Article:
Consulting company Ignite Cities has launched a COVID-19 Wi-Fi Relief Program in the US to provide fast access for those struggling with inadequate connectivity during the pandemic.
The initiative was launched in July in four wards of Chicago. In partnership with mayors and supported by several wireless service providers and hardware supplier Mesh++, Ignite is now rolling it out in parts of Miami, New Orleans and Columbia, and says it is open to supporting additional cities.
The scheme aims to bring Internet access to students who are unable to access remote learning, and to families looking for employment and local COVID-19 assistance.
The temporary deployments use outdoor, solar-powered Wi-Fi devices from Mesh++ which don’t require any trenching or cables. The service is provided at no cost to the city or its residents. In Chicago, the six-month programme is active in the 7th, 24th, 27th and 36th wards, including several public parks.
The devices can extend single or multiple backhaul connections over a large area.
The pandemic has highlighted the fundamental importance of connectivity, as everything from education to work, shopping for essentials and even access to critical information and services has shifted online.
The programme is intended to provide short-term relief while broader initiatives, such as the US$50 million Chicago Connected programme, get underway.
Many in the US are still working from home and schools in several cities will remain closed for the time being.
George Burciaga, Managing Partner, Ignite Cities, told Cities Today that the digital divide was one of the top concerns for the mayors his organisation works with, even before COVID-19.
“Standing up public Wi-Fi is a long process. With the shelter-in-place [orders], we recognised that we had to do something quickly,” he commented.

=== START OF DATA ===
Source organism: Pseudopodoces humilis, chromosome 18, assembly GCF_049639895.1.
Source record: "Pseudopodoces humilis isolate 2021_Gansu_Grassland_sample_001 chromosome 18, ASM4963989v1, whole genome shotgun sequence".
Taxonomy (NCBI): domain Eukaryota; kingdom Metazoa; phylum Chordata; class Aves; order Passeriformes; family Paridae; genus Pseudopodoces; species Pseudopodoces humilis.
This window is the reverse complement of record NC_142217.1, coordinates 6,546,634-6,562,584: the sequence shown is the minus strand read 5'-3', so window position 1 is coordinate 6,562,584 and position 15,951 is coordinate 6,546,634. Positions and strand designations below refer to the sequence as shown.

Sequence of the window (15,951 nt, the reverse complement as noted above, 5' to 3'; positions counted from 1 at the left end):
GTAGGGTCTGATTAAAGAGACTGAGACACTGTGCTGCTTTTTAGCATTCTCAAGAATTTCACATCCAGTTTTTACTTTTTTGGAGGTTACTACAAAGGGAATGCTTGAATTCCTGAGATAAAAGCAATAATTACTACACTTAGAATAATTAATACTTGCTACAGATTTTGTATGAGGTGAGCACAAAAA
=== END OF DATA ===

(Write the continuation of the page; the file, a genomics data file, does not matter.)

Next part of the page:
The deployment in Chicago was up and running in thirty days and the process is scalable and replicable across cities, Burciaga said.
“Too often in technology and government, cities are waiting for another city to do something and prove it out,” added Burciaga. “We’re making hard decisions fast as part of a bigger plan because we understand the critical position we’re in. We’re focused on delivering a strategic plan that reshapes our future, and that future includes everyone.”
Locations for the Wi-Fi kit are planned in collaboration with cities based on alignment with community programmes and needs.
“Every family should have Internet access and we need to do everything possible to resolve this across the country,” said Francis Suarez, Mayor, City of Miami. “We have students who have been unable to fully participate in remote learning and partners looking for work. This programme provides a quick option as we work toward a larger plan.”
Ignite also plans to launch a more extensive infrastructure programme later this year through its collaboration with JCL Infrastructure and Qualcomm.
The group has allocated US$75 million to develop and deliver solutions such as municipal broadband, smart water and smart lighting. The programme will require no upfront outlay for cities as costs will be covered through efficiencies or new revenue gained through the infrastructure.